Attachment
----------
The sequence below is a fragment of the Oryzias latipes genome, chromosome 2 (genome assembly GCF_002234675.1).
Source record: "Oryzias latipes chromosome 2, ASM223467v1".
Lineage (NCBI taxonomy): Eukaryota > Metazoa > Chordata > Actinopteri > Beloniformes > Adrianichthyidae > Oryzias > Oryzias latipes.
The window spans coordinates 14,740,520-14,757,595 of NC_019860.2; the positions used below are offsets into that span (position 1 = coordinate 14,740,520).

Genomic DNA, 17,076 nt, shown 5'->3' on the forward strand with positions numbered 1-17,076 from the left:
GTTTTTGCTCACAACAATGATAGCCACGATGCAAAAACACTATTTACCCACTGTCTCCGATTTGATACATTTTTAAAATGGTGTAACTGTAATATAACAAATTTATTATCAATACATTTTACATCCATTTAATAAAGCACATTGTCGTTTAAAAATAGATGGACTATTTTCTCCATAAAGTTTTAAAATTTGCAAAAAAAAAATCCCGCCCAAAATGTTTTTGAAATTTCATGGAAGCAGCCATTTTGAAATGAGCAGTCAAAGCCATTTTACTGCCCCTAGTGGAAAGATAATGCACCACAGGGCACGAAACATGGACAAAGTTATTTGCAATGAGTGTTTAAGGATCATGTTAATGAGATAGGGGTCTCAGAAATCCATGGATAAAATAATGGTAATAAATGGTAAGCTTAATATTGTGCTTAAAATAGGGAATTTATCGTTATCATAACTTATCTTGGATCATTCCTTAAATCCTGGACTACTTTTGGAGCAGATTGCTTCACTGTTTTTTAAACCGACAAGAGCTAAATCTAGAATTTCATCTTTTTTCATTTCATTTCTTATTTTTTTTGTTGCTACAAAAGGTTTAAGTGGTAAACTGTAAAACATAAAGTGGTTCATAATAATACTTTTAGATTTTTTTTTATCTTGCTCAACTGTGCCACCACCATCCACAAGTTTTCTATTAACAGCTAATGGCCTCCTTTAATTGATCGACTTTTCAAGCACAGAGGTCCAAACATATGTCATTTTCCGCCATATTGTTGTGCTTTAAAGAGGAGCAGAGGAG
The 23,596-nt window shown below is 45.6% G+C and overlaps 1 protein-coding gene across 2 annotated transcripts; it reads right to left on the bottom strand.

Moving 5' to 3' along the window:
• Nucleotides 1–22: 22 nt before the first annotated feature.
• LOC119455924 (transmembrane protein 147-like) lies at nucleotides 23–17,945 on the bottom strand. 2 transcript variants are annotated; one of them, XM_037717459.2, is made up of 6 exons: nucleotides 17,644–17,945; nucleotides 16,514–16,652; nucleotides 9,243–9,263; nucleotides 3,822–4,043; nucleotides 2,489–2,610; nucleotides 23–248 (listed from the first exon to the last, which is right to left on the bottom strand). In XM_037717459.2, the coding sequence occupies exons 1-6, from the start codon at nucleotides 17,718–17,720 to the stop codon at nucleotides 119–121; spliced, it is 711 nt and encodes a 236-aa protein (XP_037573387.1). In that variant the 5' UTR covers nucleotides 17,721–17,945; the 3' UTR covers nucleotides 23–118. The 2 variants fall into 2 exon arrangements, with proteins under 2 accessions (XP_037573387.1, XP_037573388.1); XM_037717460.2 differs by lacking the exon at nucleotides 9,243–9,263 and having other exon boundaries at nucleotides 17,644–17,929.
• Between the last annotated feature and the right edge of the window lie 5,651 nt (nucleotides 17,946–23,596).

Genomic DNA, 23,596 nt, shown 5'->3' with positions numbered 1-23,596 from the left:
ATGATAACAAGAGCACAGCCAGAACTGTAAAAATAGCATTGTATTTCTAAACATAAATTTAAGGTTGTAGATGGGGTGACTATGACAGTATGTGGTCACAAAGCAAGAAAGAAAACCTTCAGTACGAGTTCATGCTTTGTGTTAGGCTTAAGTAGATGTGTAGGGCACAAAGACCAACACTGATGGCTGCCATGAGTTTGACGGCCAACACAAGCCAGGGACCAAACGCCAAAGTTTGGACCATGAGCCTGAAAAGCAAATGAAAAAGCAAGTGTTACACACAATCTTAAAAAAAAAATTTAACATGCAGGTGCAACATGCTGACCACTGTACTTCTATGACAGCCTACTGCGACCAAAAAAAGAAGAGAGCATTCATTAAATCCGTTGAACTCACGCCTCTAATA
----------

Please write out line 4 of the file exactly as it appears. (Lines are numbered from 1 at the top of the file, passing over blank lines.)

The window spans coordinates 14,740,520-14,757,595 of NC_019860.2; the positions used below are offsets into that span (position 1 = coordinate 14,740,520).